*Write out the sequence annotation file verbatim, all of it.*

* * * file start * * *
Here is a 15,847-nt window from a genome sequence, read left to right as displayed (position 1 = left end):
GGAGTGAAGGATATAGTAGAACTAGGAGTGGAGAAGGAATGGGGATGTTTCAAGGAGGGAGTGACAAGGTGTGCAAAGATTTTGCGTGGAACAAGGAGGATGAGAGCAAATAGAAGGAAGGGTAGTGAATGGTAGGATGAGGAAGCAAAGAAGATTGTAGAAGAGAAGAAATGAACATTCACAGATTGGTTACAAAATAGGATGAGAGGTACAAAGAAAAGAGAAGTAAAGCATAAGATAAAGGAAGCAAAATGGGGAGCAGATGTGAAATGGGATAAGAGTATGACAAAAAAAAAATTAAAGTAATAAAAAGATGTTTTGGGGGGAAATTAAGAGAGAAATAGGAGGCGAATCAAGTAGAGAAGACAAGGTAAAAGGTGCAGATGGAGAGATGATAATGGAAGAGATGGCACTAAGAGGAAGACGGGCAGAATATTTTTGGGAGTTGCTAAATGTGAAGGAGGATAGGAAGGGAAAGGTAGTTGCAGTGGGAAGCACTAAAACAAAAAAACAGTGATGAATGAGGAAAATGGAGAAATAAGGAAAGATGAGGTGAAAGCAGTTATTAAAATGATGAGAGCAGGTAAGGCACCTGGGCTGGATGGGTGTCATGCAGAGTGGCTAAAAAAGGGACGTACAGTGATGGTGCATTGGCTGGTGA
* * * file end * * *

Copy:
Here is a 15,847-nt window from a genome sequence, read left to right as displayed (position 1 = left end):
GGAGTGAAGGATATAGTAGAACTAGGAGTGGAGAAGGAATGGGGATGTTTCAAGGAGGGAGTGACAAGGTGTGCAAAGATTTTGCGTGGAACAAGGAGGATGAGAGCAAATAGAAGGAAGGGTAGTGAATGGTAGGATGAGGAAGCAAAGAAGATTGTAGAAGAGAAGAAATGAACATTCACAGATTGGTTACAAAATAGGATGAGAGGTACAAAGAAAAGAGAAGTAAAGCATAAGATAAAGGAAGCAAAATGGGGAGCAGATGTGAAATGGGATAAGAGTATGACAAAAAAAAAATTAAAGTAATAAAAAGATGTTTTGGGGGGAAATTAAGAGAGAAATAGGAGGCGAATCAAGTAGAGAAGACAAGGTAAAAGGTGCAGATGGAGAGATGATAATGGAAGAGATGGCACTAAGAGGAAGACGGGCAGAATATTTTTGGGAGTTGCTAAATGTGAAGGAGGATAGGAAGGGAAAGGTAGTTGCAGTGGGAAGCACTAAAACAAAAAAACAGTGATGAATGAGGAAAATGGAGAAATAAGGAAAGATGAGGTGAAAGCAGTTATTAAAATGATGAGAGCAGGTAAGGCACCTGGGCTGGATGGGTGTCATGCAGAGTGGCTAAAAAAGGGACGTACAGTGATGGTGCATTGGCTGGTGA